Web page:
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响应: Georgetown Student Dialogue Participants Reflect on Exchange with Fudan University

Embracing Differences and Moving Forward Together

Emily Li


It was my great honor to participate in the Georgetown University Initiative for U.S.-China Dialogue on Global Issues’ Student-to-Student Dialogue. Personally, I have a great interest in U.S.-China relations in the past, present, and future, and think that discussions like this allow both sides to realize some of the common challenges we face, as well as how both countries can take up leadership roles in creating a better world. Coming out of the discussions, I was able to acquire a better understanding of this relationship, and strengthen my belief that we can indeed work together.

As I reflect on my experience in our discussions, one particular topic really stands out to me. I actually initiated the discussion after just finishing watching a Chinese talk show called “shisao yao”, during which a history professor from Fudan brought up an interesting question that got me thinking: is it a zero-sum game between retaining one’s cultural uniqueness and embracing certain global values that all civilizations share? Is it possible that we embrace elements that are uniquely Chinese (for example, “socialism with Chinese characteristics”), while also incorporating into the global order without rejecting it? We then had a very interesting debate on the definition of globalization: is “globalization” simply a term synonymous to “westernization”? Is globalization a word coined by the West, so that it is more justified to export things like democratic values, Hollywood movies, NBA, etc.?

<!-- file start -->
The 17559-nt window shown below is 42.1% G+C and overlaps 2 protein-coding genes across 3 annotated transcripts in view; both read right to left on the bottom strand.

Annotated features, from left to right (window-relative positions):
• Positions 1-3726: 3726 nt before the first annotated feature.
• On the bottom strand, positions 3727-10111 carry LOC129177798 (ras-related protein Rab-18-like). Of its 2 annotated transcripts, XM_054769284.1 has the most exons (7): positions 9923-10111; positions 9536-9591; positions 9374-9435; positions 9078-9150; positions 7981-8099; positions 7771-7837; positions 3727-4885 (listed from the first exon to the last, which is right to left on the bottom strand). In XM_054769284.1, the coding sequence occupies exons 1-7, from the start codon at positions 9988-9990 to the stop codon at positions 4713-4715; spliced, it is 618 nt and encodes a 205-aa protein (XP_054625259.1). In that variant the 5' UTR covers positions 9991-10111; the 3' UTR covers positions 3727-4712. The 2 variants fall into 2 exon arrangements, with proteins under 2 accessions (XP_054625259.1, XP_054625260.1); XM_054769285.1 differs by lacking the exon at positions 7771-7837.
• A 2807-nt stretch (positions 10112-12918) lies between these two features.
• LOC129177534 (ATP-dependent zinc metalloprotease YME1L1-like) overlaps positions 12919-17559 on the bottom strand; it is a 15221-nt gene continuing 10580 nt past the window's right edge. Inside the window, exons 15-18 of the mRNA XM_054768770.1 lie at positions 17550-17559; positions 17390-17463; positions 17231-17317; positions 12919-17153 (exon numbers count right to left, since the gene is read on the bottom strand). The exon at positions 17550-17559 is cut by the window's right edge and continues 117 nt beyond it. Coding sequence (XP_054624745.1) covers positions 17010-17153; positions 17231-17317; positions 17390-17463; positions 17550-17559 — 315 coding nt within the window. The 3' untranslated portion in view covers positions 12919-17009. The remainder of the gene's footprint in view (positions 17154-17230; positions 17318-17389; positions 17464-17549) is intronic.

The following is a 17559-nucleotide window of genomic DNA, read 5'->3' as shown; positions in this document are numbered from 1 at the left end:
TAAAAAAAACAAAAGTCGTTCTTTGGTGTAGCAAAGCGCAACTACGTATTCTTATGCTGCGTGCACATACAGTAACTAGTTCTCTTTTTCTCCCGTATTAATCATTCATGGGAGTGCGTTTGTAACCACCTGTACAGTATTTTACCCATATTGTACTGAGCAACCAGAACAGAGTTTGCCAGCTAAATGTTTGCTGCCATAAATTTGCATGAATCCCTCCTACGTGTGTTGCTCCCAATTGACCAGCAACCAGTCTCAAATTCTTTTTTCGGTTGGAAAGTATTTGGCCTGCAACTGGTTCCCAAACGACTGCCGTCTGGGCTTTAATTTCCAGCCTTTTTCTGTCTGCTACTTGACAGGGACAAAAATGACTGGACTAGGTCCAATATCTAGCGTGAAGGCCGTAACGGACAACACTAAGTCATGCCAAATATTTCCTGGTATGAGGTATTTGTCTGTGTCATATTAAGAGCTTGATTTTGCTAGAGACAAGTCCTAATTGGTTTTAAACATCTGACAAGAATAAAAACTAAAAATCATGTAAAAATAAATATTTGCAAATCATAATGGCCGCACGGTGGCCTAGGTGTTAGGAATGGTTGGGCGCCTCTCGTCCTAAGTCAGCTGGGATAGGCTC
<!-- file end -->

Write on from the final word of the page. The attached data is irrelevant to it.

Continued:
After both sides talked to one another, we came out of the discussions with an answer to the professor’s question: no, it is not—and shouldn’t be—a zero-sum game. And in fact, the answer to this question was closely related to the value of our people-to-people dialogue as a whole. Through these dialogues, as we listened to each side with open-mindedness, and we realized, despite our cultural differences, that there are a lot of similarities between us. The most fundamental similarity between people across different cultures, ideologies, and religious beliefs is that we all want the betterment of our humanity, and to make progress for our world to become a better place. Thus, dialogues like this are important first steps to mutual understanding, and knowing each other well, so we can understand that we are really all the same, and that we can indeed work together like a family towards our common goal.

This realization of the possibility for integration and collaboration is a really comforting one, especially during a turbulent and divisive time like today, where geopolitical situations and multilateral relationships are becoming increasingly complicated. We wouldn’t have reached such a conclusion without the open-mindedness and inspirational insights from our peers on both the Georgetown and Fudan side, so I really want to thank everybody involved for making our discussions fruitful.

Emily Li (SFS'22) is a senior in the Georgetown University Walsh School of Foreign Service, majoring in international political economy and minoring in philosophy.